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take only 1 hour to do it on MECCAH. When I am in the throws of a big
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computation, having this kind of computational resource available to
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me is extremely exciting. Instead of waiting 1 day, I wait only an
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hour to generate more than enough data to stimulate theorem proving!
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I've given MECCAH accounts to nearly 80 mathematicians all over the
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world. Abuse of the system by users is rare but not unheard of.
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Somewhat surprisingly, the usage pattern comes in bursts. There are
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almost always at least two or three jobs running, but every so often
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many mathematicians simultaneously become inspired to run lots of
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computations all at once.
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I am the only systems administrator of MECCAH, and I typically spend
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under five hours a week on administrative responsibilities. I still
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haven't upgraded the Linux kernel or openMosix since March, but I
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probably should since there have been a few unexplained problems that
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might be fixed by a Linux and openMosix upgrade. I use a 30GB
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Onstream ADRx2 tape drive to make regular backups.
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If I were to build a similar cluster from scratch again, I would
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probably buy more expensive and better warrantied pre-configured
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dual-processor rack mount nodes instead of custom designing the nodes
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myself. I definitely would not have kept the computer in my office.
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When first designing MECCAH, I thought long about whether or not to
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stack a bunch of conventional cases on shelves or to buy a rack and
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rack-mount cases. A rack costs nearly $1000 and rack-mount cases cost
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more than double what ordinary cases cost. In retrospect, it would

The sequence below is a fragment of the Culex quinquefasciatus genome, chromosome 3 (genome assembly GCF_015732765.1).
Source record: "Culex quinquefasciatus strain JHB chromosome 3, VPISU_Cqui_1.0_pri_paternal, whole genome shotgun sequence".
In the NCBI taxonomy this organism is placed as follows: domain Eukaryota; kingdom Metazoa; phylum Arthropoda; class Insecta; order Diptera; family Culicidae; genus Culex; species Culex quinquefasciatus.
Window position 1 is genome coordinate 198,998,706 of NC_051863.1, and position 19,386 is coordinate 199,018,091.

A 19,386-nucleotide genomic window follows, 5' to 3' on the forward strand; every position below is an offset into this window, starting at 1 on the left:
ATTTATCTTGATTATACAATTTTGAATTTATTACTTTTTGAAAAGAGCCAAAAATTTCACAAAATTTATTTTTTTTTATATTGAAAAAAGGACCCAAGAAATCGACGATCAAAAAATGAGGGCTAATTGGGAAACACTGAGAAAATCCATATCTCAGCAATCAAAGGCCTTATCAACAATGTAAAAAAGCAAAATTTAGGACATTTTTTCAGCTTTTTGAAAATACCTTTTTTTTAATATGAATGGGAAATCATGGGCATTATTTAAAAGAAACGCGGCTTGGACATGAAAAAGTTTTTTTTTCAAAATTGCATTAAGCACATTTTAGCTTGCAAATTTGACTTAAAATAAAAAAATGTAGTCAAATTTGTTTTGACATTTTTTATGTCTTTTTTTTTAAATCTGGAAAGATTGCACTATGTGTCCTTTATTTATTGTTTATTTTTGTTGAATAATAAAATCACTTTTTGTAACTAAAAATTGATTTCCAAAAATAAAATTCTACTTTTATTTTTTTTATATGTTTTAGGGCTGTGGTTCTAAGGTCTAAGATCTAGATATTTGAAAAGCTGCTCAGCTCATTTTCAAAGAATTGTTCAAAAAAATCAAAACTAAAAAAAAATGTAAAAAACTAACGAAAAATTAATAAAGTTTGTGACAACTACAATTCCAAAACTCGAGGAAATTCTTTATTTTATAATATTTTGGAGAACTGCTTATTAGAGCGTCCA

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have been madness to buy conventional cases and shelves, because I've
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had to move the cluster around many times, and it barely fits in the
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tiny server closet. The $1500 premium for a rack-mounted system was
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well worth it. I also deliberated between a fancy serial console or a
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KVM (keyboard, video, mouse) switch; I went with the $500 KVM, which
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turned out to be an excellent choice.
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The six nodes are networked via a switched 100Mbps ethernet network.
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I wish the network were faster, because it takes a few minutes to
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transfer 1 GB from one computer to another. Since user programs
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migrate between machines and frequently do use in excess of 1GB
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memory, this transfer time is significant. I purchased 100Mbps
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ethernet instead of 1Gbps ethernet, because I read that 1Gbps ethernet
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with Linux is not very reliable, and there can be significant latency
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problems. Since I didn't have the resources to experiment with many
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configurations, I opted for 100Mbps, which is very easy.
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In summary, I love this machine. Not only does it satisfy my current
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computational needs, but also those of many other pure mathematicians
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all over Earth.